The following Personal Tax guidance note Produced by Tolley provides comprehensive and up to date tax information covering:
New claims for tax credits are no longer possible as they have been replaced by the universal credit for all claimants. Until January 2021, it was possible for those entitled to severe disability premium (SDP) to make a new claim for tax credits, but SDP claimants are now also being migrated to universal credit.
Existing claimants of tax credits will continue to receive tax credits until they are migrated to the universal credit system. Migration will take place when a change in circumstances is reported.
See the Universal credit guidance note.
To be eligible for tax credits, the individual must usually live in the UK ― that is England, Scotland, Wales or Northern Ireland. The UK does not include the Channel Islands or the Isle of Man.
For claims made on or after 1 July 2014, the claimant must have been living in the UK for three consecutive months immediately prior to making the claim. This rule applies equally where the claim is backdated; the claimant must have been living in the UK for three consecutive months immediately prior to that earlier date. However, this three-month rule does not apply to individuals who entered the UK before 1 July 2014 or have UK refugee status. For a full list of exemptions, see the revenuebenefits website.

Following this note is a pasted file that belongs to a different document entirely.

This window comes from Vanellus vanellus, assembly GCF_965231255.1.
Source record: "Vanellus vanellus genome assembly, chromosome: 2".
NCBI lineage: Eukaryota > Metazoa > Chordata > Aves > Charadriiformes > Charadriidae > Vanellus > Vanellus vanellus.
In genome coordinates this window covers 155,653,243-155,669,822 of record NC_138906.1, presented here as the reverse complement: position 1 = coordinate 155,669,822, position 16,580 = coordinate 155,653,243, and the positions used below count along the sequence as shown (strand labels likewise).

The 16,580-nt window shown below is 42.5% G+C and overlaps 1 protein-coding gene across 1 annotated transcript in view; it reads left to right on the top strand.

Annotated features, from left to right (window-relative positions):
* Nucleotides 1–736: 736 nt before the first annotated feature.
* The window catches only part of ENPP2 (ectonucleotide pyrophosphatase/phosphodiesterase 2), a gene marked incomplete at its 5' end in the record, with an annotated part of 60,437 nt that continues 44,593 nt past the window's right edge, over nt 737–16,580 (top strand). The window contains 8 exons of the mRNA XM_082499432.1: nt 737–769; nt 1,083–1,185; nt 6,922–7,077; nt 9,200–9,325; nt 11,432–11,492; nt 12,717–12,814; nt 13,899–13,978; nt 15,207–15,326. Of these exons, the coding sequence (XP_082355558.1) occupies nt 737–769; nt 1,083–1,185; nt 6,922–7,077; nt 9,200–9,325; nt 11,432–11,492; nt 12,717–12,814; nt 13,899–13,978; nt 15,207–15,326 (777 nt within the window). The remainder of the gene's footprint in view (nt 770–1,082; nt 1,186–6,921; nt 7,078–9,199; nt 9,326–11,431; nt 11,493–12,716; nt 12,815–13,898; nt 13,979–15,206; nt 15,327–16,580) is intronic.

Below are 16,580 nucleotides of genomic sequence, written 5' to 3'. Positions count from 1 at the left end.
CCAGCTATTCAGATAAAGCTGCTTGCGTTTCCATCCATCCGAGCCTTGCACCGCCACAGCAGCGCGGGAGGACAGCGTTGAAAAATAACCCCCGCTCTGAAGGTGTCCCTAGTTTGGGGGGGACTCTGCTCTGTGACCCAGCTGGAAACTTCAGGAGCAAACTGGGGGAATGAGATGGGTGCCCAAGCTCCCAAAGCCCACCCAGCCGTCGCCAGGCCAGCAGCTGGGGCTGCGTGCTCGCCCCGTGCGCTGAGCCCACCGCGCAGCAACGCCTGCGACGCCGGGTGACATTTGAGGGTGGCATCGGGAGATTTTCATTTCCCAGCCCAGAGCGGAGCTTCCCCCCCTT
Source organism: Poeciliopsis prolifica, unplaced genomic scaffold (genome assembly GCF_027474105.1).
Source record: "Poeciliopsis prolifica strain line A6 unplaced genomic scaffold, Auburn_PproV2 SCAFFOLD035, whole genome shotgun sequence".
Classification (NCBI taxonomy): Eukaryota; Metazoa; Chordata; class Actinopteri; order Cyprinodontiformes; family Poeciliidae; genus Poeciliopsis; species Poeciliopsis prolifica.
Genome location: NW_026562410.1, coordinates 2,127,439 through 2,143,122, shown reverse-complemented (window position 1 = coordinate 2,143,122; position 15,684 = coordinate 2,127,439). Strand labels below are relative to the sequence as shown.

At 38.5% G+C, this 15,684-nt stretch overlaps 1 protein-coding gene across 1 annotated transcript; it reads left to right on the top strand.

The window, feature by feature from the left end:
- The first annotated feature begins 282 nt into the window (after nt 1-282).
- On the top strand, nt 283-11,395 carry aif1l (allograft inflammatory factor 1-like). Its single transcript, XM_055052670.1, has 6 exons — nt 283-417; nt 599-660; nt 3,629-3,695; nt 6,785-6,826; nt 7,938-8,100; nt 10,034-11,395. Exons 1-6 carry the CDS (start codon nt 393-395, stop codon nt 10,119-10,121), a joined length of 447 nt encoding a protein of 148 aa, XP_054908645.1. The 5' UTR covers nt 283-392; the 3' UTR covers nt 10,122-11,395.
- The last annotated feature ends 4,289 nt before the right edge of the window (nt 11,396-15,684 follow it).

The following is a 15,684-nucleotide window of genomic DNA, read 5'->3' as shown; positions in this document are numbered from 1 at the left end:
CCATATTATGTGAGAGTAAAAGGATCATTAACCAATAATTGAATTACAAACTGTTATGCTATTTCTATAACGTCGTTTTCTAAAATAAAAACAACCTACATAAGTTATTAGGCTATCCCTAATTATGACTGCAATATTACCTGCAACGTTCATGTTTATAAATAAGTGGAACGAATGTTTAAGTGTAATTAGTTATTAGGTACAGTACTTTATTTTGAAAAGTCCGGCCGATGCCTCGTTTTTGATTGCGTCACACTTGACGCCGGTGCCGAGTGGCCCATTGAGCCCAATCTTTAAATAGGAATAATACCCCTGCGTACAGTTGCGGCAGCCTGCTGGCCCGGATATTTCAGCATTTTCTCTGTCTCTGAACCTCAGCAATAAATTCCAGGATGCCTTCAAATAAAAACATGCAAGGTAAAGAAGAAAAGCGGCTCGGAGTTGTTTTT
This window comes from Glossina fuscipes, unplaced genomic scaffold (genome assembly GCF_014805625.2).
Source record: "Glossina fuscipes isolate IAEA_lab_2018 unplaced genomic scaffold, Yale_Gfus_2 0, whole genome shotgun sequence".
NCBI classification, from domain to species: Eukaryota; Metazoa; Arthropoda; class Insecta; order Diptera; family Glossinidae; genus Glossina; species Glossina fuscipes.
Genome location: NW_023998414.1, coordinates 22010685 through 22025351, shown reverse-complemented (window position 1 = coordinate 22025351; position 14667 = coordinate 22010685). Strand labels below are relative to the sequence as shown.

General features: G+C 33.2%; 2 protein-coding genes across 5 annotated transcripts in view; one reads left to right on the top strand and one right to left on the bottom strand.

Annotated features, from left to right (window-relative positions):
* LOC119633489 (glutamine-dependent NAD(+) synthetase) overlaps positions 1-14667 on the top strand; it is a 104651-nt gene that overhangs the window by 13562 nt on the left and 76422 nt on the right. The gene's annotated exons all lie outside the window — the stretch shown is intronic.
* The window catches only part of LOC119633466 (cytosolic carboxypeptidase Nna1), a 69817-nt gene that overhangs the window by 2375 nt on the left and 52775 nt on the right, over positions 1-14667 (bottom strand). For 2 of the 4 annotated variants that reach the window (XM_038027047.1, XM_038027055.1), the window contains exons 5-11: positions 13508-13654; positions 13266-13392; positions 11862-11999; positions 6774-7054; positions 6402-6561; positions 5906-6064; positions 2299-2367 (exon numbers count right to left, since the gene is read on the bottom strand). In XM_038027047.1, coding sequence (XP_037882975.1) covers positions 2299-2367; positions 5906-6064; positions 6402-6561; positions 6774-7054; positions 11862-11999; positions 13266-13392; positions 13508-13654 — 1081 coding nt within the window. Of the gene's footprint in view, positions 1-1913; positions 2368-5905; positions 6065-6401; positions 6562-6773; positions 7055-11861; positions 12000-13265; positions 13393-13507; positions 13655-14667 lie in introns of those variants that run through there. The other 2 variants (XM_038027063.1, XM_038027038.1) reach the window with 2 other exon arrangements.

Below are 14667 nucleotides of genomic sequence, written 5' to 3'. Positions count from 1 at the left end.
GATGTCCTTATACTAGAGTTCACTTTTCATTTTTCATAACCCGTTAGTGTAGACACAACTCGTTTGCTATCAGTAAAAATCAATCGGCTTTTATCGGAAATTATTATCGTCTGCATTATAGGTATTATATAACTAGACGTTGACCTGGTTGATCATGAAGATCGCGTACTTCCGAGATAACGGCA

A claim can continue during short absences from the UK of up to eight weeks a year, or up to 12 weeks where illness is a factor.
The claimant must be present and ordinarily resident in the UK for the period of the claim. Although the term ‘ordinarily resident’ was generally abolished for tax purposes from 6 April 2013, the concept still exists for tax credits. The guidance for tax credit purposes describes this as normally residing in the UK (apart from temporary or occasional absences), and that residence in the UK has been adopted voluntarily and for
**Free trials are only available to individuals based in the UK. We may terminate this trial at any time or decide not to give a trial, for any reason.
Access this article and thousands of others like it free for 7 days with a trial of TolleyGuidance.
Read full article
Already a subscriber? Login
What is a settlor-interested trust?A settlor-interested trust is one where the person who created the trust, the settlor, has kept for himself some or all of the benefits attaching to the property which he has given away. A straightforward example is where a settlor transfers assets to trustees for
RDEC ― large company R&D reliefSince 1 April 2016, or from 1 April 2013 by election, large company R&D relief is given through research and development expenditure credits (RDEC), which is a taxable credit payable to the company. As the credit is taxable, it is also sometimes called an above the
IP COMPLETION DAY: 11pm (GMT) on 31 December 2020 marked the end of the Brexit transition / implementation period entered into following the UK’s withdrawal from the EU. At this point in time, key transitional arrangements came to an end and significant changes began to take effect across the UK’s
Class 1 and Class 1AClass 1 and Class 1A are the categories of NIC that can be charged on expenses reimbursed and benefits provided to employees. These classes are mutually exclusive. A benefit cannot be subject to both Class 1 and Class 1A NIC. Three requirements must be met before Class 1A NIC is
To view our latest tax guidance content, sign in to Tolley Guidance or register for a free trial.